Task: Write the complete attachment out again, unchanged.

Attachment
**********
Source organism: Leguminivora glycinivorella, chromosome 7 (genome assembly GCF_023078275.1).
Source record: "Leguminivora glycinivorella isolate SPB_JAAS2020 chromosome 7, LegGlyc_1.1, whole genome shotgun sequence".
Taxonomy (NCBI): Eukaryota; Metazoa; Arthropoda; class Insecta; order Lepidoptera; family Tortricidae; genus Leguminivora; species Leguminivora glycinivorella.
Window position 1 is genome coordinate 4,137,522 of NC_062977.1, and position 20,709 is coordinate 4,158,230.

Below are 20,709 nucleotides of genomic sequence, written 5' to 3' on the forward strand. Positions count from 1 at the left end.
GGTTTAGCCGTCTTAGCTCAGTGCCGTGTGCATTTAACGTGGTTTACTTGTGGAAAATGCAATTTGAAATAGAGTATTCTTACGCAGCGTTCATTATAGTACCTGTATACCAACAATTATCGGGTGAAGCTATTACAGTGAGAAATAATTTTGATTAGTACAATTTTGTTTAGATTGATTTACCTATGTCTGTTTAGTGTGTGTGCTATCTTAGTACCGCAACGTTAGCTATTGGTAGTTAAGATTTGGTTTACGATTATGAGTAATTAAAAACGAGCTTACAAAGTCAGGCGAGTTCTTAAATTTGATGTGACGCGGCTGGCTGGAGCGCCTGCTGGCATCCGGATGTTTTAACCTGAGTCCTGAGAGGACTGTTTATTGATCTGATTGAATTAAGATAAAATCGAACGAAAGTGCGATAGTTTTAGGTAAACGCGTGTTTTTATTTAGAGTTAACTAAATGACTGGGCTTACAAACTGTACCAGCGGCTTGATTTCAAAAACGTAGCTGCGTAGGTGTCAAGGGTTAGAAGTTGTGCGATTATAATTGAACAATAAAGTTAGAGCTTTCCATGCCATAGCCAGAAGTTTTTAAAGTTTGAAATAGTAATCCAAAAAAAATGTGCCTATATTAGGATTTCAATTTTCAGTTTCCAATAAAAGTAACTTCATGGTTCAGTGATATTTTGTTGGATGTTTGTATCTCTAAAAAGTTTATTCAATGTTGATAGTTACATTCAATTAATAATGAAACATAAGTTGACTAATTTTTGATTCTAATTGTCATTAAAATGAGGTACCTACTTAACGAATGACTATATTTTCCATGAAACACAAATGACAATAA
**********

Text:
Source organism: Leguminivora glycinivorella, chromosome 7 (genome assembly GCF_023078275.1).
Source record: "Leguminivora glycinivorella isolate SPB_JAAS2020 chromosome 7, LegGlyc_1.1, whole genome shotgun sequence".
Taxonomy (NCBI): Eukaryota; Metazoa; Arthropoda; class Insecta; order Lepidoptera; family Tortricidae; genus Leguminivora; species Leguminivora glycinivorella.
Window position 1 is genome coordinate 4,137,522 of NC_062977.1, and position 20,709 is coordinate 4,158,230.

Below are 20,709 nucleotides of genomic sequence, written 5' to 3' on the forward strand. Positions count from 1 at the left end.
GGTTTAGCCGTCTTAGCTCAGTGCCGTGTGCATTTAACGTGGTTTACTTGTGGAAAATGCAATTTGAAATAGAGTATTCTTACGCAGCGTTCATTATAGTACCTGTATACCAACAATTATCGGGTGAAGCTATTACAGTGAGAAATAATTTTGATTAGTACAATTTTGTTTAGATTGATTTACCTATGTCTGTTTAGTGTGTGTGCTATCTTAGTACCGCAACGTTAGCTATTGGTAGTTAAGATTTGGTTTACGATTATGAGTAATTAAAAACGAGCTTACAAAGTCAGGCGAGTTCTTAAATTTGATGTGACGCGGCTGGCTGGAGCGCCTGCTGGCATCCGGATGTTTTAACCTGAGTCCTGAGAGGACTGTTTATTGATCTGATTGAATTAAGATAAAATCGAACGAAAGTGCGATAGTTTTAGGTAAACGCGTGTTTTTATTTAGAGTTAACTAAATGACTGGGCTTACAAACTGTACCAGCGGCTTGATTTCAAAAACGTAGCTGCGTAGGTGTCAAGGGTTAGAAGTTGTGCGATTATAATTGAACAATAAAGTTAGAGCTTTCCATGCCATAGCCAGAAGTTTTTAAAGTTTGAAATAGTAATCCAAAAAAAATGTGCCTATATTAGGATTTCAATTTTCAGTTTCCAATAAAAGTAACTTCATGGTTCAGTGATATTTTGTTGGATGTTTGTATCTCTAAAAAGTTTATTCAATGTTGATAGTTACATTCAATTAATAATGAAACATAAGTTGACTAATTTTTGATTCTAATTGTCATTAAAATGAGGTACCTACTTAACGAATGACTATATTTTCCATGAAACACAAATGACAATAA